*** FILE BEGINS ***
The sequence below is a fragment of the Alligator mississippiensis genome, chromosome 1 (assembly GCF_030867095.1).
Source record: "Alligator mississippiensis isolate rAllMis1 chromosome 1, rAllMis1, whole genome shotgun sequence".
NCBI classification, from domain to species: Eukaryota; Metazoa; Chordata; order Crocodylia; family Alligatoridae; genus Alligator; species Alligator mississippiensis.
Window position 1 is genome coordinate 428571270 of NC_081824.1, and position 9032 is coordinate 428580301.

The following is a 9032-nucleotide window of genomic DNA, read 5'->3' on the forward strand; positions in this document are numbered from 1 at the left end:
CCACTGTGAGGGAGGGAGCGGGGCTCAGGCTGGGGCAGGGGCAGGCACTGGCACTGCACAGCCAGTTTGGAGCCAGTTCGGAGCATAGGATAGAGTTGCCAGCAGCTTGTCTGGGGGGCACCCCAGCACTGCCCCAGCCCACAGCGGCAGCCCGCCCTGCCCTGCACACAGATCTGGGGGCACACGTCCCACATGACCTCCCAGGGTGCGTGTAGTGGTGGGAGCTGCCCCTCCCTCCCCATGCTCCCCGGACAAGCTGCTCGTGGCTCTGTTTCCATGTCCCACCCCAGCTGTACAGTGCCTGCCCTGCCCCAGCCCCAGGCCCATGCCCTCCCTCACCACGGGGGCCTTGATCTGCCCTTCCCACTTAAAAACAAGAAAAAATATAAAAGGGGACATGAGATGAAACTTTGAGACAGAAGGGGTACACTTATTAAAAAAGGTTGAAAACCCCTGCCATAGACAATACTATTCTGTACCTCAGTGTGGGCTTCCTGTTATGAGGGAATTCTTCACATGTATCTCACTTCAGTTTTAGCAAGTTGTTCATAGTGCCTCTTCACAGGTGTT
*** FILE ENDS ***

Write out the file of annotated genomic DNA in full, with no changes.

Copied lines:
The sequence below is a fragment of the Alligator mississippiensis genome, chromosome 1 (assembly GCF_030867095.1).
Source record: "Alligator mississippiensis isolate rAllMis1 chromosome 1, rAllMis1, whole genome shotgun sequence".
NCBI classification, from domain to species: Eukaryota; Metazoa; Chordata; order Crocodylia; family Alligatoridae; genus Alligator; species Alligator mississippiensis.
Window position 1 is genome coordinate 428571270 of NC_081824.1, and position 9032 is coordinate 428580301.

The following is a 9032-nucleotide window of genomic DNA, read 5'->3' on the forward strand; positions in this document are numbered from 1 at the left end:
CCACTGTGAGGGAGGGAGCGGGGCTCAGGCTGGGGCAGGGGCAGGCACTGGCACTGCACAGCCAGTTTGGAGCCAGTTCGGAGCATAGGATAGAGTTGCCAGCAGCTTGTCTGGGGGGCACCCCAGCACTGCCCCAGCCCACAGCGGCAGCCCGCCCTGCCCTGCACACAGATCTGGGGGCACACGTCCCACATGACCTCCCAGGGTGCGTGTAGTGGTGGGAGCTGCCCCTCCCTCCCCATGCTCCCCGGACAAGCTGCTCGTGGCTCTGTTTCCATGTCCCACCCCAGCTGTACAGTGCCTGCCCTGCCCCAGCCCCAGGCCCATGCCCTCCCTCACCACGGGGGCCTTGATCTGCCCTTCCCACTTAAAAACAAGAAAAAATATAAAAGGGGACATGAGATGAAACTTTGAGACAGAAGGGGTACACTTATTAAAAAAGGTTGAAAACCCCTGCCATAGACAATACTATTCTGTACCTCAGTGTGGGCTTCCTGTTATGAGGGAATTCTTCACATGTATCTCACTTCAGTTTTAGCAAGTTGTTCATAGTGCCTCTTCACAGGTGTT